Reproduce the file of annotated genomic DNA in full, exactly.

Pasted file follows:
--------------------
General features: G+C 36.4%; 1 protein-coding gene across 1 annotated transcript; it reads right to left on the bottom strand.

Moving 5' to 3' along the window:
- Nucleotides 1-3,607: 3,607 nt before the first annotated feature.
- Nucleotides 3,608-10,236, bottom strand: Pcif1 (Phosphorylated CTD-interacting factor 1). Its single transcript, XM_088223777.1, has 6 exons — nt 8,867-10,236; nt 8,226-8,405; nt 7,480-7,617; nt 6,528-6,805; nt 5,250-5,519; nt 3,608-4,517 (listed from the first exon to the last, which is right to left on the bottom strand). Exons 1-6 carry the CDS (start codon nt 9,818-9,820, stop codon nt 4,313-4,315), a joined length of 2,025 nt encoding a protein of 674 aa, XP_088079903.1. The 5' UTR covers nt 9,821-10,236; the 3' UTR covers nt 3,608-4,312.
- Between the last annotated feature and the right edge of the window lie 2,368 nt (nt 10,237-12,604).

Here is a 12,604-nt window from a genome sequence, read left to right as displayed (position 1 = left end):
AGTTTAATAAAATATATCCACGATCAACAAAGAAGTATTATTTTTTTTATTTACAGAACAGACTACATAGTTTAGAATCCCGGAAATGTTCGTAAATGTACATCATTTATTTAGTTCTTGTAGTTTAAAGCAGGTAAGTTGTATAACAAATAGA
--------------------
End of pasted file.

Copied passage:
General features: G+C 36.4%; 1 protein-coding gene across 1 annotated transcript; it reads right to left on the bottom strand.

Moving 5' to 3' along the window:
- Nucleotides 1-3,607: 3,607 nt before the first annotated feature.
- Nucleotides 3,608-10,236, bottom strand: Pcif1 (Phosphorylated CTD-interacting factor 1). Its single transcript, XM_088223777.1, has 6 exons — nt 8,867-10,236; nt 8,226-8,405; nt 7,480-7,617; nt 6,528-6,805; nt 5,250-5,519; nt 3,608-4,517 (listed from the first exon to the last, which is right to left on the bottom strand). Exons 1-6 carry the CDS (start codon nt 9,818-9,820, stop codon nt 4,313-4,315), a joined length of 2,025 nt encoding a protein of 674 aa, XP_088079903.1. The 5' UTR covers nt 9,821-10,236; the 3' UTR covers nt 3,608-4,312.
- Between the last annotated feature and the right edge of the window lie 2,368 nt (nt 10,237-12,604).

Here is a 12,604-nt window from a genome sequence, read left to right as displayed (position 1 = left end):
AGTTTAATAAAATATATCCACGATCAACAAAGAAGTATTATTTTTTTTATTTACAGAACAGACTACATAGTTTAGAATCCCGGAAATGTTCGTAAATGTACATCATTTATTTAGTTCTTGTAGTTTAAAGCAGGTAAGTTGTATAACAAATAGA